Mycoskie shares his story to encourage others to start something that matters and to lead a life of meaning.  He shares practical tips for getting started and discusses principles for sustaining the company.  He also tells the stories of other entrepreneurs who have led lives that mattered.  This inspirational book is about one man who created a movement and made a difference to a million impoverished children.

© Reviewer: Meg Trauner & Ford Library – Fuqua School of Business.
All rights reserved.

Finding Contacts with the Leadership Library

Thursday, September 15th, 2011

Many years ago when I still worked on Wall Street, I used a set of directories called simply The Yellow Books.  There was one for the federal government that helped me locate people within departments that I could never find before and after the internet.  It was my one source to find direct contact information for people who made decisions.

Fast forward 20 years, the publishers, who also created corporate directories, turned their suite of products into the Leadership Library.  This powerful tool allows me to not only look up individuals within an organization, but also search across the entire database for a person’s college, job title, and expertise.  The Leadership Library then provides contact information that can include phone numbers and email.

If you’re interested in using the Leadership Library and need help, let me know, jnday at duke dot edu.


Stars in Our Eyes : Two Books on Celebrity

Tuesday, September 13th, 2011

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Currid-Halkett, Elizabeth. Starstruck : the business of celebrity. Faber and Faber, 2010.

Inglis, Fred. A short history of celebrity. Princeton University Press, 2010.

The first issue of People was published in 1974 with a picture of Mia Farrow on the cover, but the first cover that I remember was of Charlie’s Angels in 1976.  At the time, I was working in a public library in the Midwest, and the community was already devoted to this weekly magazine. And that was three decades before Paris Hilton transformed being a celebrity into a career choice.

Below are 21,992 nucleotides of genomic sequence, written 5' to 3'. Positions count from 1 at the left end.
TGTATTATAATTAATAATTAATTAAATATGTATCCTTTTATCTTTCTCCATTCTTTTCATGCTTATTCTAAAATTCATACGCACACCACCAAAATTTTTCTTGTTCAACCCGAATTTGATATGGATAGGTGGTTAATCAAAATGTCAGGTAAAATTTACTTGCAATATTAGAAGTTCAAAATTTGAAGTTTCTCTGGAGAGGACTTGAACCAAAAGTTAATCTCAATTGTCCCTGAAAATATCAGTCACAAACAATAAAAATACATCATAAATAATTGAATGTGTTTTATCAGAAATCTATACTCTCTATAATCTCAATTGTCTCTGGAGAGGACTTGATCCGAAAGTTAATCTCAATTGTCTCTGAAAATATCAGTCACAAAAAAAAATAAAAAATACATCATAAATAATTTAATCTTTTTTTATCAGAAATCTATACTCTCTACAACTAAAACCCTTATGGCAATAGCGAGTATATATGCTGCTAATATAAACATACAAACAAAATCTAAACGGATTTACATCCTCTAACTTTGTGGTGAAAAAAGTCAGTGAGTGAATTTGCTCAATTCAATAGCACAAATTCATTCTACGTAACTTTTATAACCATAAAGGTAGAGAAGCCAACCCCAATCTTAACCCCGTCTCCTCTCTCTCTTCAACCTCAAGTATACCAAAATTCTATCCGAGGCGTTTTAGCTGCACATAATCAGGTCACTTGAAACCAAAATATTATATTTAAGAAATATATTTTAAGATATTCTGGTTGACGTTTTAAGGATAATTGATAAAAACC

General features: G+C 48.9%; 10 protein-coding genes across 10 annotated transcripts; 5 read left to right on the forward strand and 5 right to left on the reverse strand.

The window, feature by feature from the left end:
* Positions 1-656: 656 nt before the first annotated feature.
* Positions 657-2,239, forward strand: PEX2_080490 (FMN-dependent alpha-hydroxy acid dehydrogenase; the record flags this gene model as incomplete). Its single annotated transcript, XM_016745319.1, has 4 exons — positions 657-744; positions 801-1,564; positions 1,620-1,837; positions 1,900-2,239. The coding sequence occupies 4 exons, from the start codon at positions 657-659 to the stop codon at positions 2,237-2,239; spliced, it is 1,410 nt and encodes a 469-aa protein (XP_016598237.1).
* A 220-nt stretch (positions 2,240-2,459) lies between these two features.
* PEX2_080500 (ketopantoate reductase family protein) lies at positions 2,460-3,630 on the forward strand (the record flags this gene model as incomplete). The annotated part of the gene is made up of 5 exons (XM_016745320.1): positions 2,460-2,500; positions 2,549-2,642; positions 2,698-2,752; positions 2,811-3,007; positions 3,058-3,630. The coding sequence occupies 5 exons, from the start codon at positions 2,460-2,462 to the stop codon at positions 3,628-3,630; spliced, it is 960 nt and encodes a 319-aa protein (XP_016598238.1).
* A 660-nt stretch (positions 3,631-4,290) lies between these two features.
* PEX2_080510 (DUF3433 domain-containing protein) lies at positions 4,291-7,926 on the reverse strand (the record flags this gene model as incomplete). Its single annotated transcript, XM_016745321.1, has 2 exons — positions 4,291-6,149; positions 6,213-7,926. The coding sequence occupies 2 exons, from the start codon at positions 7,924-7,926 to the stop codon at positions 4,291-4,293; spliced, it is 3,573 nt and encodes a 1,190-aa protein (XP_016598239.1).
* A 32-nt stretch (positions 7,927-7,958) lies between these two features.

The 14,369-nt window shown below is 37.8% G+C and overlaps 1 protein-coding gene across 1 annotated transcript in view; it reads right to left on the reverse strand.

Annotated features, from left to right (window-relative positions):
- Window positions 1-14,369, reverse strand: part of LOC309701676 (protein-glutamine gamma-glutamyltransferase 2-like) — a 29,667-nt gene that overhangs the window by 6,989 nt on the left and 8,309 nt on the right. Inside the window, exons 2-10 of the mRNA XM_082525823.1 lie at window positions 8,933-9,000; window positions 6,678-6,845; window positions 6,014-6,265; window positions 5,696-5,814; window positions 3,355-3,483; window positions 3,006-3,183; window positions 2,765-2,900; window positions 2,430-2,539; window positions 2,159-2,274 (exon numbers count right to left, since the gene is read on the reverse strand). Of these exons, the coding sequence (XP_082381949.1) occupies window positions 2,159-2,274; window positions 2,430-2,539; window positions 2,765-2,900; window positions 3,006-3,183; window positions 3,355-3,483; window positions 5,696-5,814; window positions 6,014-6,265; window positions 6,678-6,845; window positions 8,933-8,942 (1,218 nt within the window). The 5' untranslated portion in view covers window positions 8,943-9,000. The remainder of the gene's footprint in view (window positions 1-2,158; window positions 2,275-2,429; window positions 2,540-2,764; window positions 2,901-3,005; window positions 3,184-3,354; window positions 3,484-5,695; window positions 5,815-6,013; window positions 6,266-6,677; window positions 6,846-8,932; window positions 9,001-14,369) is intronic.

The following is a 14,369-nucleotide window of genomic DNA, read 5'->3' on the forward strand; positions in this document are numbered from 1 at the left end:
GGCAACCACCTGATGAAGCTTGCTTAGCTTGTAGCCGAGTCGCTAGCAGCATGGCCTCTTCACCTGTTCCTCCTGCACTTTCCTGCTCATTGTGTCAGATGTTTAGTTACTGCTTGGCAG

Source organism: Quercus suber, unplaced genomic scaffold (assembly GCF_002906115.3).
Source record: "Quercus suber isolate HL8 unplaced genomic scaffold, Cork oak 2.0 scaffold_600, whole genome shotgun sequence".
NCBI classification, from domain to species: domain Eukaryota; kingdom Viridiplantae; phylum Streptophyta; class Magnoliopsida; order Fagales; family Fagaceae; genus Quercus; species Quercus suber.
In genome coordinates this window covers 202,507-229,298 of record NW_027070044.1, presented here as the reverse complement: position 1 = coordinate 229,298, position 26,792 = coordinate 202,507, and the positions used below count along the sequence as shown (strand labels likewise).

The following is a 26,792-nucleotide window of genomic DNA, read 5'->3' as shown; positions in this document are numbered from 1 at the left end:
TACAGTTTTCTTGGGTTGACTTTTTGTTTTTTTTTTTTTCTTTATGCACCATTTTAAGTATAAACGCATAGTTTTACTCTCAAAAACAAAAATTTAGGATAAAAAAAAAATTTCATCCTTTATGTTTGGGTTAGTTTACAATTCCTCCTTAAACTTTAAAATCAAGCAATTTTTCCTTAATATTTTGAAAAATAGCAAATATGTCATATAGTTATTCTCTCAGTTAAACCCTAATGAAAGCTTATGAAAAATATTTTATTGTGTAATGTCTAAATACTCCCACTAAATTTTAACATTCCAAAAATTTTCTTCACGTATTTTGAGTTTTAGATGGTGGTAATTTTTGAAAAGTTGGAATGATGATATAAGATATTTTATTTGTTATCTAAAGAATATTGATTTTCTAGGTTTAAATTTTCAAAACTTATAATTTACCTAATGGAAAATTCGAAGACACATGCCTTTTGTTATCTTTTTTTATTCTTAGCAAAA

Recently two books have been published that cast an academic eye onto the meaning of celebrity.  In Starstruck, Elizabeth Currid-Halkett explains that the media and the public are obsessed with the lives and personal trivia of celebrities for reasons that cannot be explained by talent.  She names the difference between the collective fascination with an individual and their demonstrated talent, the “celebrity residual” and she analyzes the implications of this residual to the economy, as well as to the media and personal services industries.


Book Review: Poke The Box

Monday, September 5th, 2011

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Godin, Seth. Poke the box : when was the last time you did something for the first time? Domino Project / Do You Zoom, 2011.

When Poke the Box was published this spring, I ordered it immediately.  Seth Godin’s previous book, Linchpin, had become a best seller in 2010 and Purple Cow had been in demand at the Ford Library since it was first published in 2003.  The Dip (2007) was an amusing little book that explained the art of strategic quitting.

The publisher described Poke the Box as a manifesto on taking initiative at work, becoming the person who provokes change and learns from it, instead of remaining the person who waits for instructions.

Unfortunately, when Poke arrived at the library, it proved to be 84 pages of brief, disjointed pieces, most less than a page long.  The brief format and superficial content seemed more suitable for a blog, and a mediocre one at that.

Example. page 23:

When in doubt…

Look for the fear  That’s almost always the source of your doubt.

That’s the whole piece.  No explanation of the idea is offered.  Ironically, this piece follows the piece headlined “Why is this mediocre?

Another example, page 59

The market is obsessed with novelty

So go make some.  We’re tired of your old stuff

While many people could benefit by taking action toward change, instead of reacting passively, reading this shallow book is not time well spent. Not recommended.

© Reviewer: Meg Trauner & Ford Library – Fuqua School of Business.
All rights reserved.

Open Labor Day

Friday, September 2nd, 2011

taking a break

Ford Library will be open for our normal Semester / Term Hours on Labor Day, Monday, September 5th.

All Library services and resources will be available except for research assistance.

Our expert reference librarians will return on Tuesday, September 6th to help guide you toward success in your MBA.

Good Luck in Fall Term 1!